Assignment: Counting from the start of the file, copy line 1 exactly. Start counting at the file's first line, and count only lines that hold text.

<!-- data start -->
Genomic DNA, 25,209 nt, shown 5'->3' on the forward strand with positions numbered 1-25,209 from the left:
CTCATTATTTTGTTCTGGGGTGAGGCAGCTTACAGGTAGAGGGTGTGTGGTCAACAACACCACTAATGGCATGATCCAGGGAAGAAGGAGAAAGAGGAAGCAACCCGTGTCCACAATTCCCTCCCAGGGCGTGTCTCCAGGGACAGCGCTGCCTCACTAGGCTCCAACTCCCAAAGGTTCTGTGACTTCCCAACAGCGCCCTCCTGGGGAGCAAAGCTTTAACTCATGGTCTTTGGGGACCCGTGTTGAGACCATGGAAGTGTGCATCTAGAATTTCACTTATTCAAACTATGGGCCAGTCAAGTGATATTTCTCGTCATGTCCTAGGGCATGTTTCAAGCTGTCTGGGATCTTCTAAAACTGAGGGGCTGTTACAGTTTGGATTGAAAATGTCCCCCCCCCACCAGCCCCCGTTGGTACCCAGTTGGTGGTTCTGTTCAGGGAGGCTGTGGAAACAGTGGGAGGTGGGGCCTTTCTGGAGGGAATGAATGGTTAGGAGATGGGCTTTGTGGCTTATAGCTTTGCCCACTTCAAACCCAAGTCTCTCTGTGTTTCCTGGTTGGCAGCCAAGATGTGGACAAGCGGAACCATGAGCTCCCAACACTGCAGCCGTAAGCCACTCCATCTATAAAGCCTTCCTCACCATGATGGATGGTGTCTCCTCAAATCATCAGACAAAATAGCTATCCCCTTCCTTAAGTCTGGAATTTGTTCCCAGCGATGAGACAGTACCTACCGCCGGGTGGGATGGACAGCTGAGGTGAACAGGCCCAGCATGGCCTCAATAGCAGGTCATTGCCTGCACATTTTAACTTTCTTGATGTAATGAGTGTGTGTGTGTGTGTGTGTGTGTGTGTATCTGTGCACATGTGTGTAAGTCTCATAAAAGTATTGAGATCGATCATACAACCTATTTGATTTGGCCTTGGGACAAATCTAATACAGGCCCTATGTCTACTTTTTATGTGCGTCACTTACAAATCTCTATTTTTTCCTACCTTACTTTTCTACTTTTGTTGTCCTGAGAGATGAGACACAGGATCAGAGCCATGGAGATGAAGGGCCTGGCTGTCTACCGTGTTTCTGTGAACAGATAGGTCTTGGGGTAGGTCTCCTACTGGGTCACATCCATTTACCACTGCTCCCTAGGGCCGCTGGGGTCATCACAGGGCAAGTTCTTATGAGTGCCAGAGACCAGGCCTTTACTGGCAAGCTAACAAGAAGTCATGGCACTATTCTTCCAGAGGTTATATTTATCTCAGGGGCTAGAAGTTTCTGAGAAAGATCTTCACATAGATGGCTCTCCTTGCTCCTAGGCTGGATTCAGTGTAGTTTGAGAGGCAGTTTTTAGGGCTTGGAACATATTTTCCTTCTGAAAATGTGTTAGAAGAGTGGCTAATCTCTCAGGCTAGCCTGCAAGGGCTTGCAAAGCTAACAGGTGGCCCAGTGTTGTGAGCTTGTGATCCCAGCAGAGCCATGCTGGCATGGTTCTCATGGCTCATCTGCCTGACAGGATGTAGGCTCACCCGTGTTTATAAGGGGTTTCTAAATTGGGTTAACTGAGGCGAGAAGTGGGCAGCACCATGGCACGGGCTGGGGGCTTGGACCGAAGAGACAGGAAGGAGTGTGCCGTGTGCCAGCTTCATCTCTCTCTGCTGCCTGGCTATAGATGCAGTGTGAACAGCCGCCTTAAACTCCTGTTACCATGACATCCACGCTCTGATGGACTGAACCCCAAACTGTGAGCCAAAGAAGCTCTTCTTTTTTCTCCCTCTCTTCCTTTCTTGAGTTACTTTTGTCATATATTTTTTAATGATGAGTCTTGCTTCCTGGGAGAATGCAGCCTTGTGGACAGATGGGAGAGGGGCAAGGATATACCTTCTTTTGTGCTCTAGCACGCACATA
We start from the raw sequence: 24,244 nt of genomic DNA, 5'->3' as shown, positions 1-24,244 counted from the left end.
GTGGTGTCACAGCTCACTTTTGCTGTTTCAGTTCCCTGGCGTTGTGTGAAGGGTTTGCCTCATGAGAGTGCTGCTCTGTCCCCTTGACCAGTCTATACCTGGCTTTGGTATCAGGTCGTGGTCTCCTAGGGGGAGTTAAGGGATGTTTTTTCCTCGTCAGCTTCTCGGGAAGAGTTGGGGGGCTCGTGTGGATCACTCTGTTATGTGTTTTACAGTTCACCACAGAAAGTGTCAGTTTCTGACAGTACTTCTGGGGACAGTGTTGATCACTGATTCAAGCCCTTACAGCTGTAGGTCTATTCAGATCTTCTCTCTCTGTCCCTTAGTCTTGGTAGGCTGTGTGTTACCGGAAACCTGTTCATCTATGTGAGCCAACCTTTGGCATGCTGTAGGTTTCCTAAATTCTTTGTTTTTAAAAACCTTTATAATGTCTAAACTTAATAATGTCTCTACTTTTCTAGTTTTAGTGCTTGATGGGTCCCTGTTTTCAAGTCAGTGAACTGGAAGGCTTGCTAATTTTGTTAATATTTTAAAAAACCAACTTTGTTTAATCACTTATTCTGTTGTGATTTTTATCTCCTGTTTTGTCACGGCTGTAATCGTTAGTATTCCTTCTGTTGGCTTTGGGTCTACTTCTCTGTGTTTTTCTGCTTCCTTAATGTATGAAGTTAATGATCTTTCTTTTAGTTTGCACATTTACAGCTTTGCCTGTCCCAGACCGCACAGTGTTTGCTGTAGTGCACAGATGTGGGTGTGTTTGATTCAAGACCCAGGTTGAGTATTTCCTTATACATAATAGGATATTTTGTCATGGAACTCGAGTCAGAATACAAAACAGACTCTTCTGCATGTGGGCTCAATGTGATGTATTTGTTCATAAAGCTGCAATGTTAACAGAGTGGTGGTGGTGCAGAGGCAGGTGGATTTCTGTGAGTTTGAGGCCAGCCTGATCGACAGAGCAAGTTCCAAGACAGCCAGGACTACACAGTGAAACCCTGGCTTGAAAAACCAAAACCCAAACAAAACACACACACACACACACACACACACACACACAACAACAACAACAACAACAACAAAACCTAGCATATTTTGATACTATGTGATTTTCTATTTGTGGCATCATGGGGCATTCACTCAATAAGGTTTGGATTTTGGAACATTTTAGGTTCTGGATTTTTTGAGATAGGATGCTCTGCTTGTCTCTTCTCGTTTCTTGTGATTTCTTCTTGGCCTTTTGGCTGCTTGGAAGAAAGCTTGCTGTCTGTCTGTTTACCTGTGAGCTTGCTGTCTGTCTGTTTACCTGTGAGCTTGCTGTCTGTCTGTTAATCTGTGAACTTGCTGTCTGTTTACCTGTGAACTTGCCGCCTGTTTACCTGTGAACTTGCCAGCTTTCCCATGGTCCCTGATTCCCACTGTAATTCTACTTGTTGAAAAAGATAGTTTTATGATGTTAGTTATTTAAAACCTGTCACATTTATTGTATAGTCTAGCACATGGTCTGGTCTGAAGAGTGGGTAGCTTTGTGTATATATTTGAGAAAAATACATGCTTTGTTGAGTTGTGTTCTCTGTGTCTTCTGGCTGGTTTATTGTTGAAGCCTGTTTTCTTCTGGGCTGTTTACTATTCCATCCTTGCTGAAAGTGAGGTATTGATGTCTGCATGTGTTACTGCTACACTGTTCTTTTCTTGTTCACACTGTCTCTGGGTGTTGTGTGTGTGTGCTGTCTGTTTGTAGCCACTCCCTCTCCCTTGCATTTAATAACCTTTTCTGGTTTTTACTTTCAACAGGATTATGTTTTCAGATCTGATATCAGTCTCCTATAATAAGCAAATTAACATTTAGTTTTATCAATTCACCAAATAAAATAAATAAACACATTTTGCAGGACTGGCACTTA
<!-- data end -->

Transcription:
Genomic DNA, 25,209 nt, shown 5'->3' on the forward strand with positions numbered 1-25,209 from the left: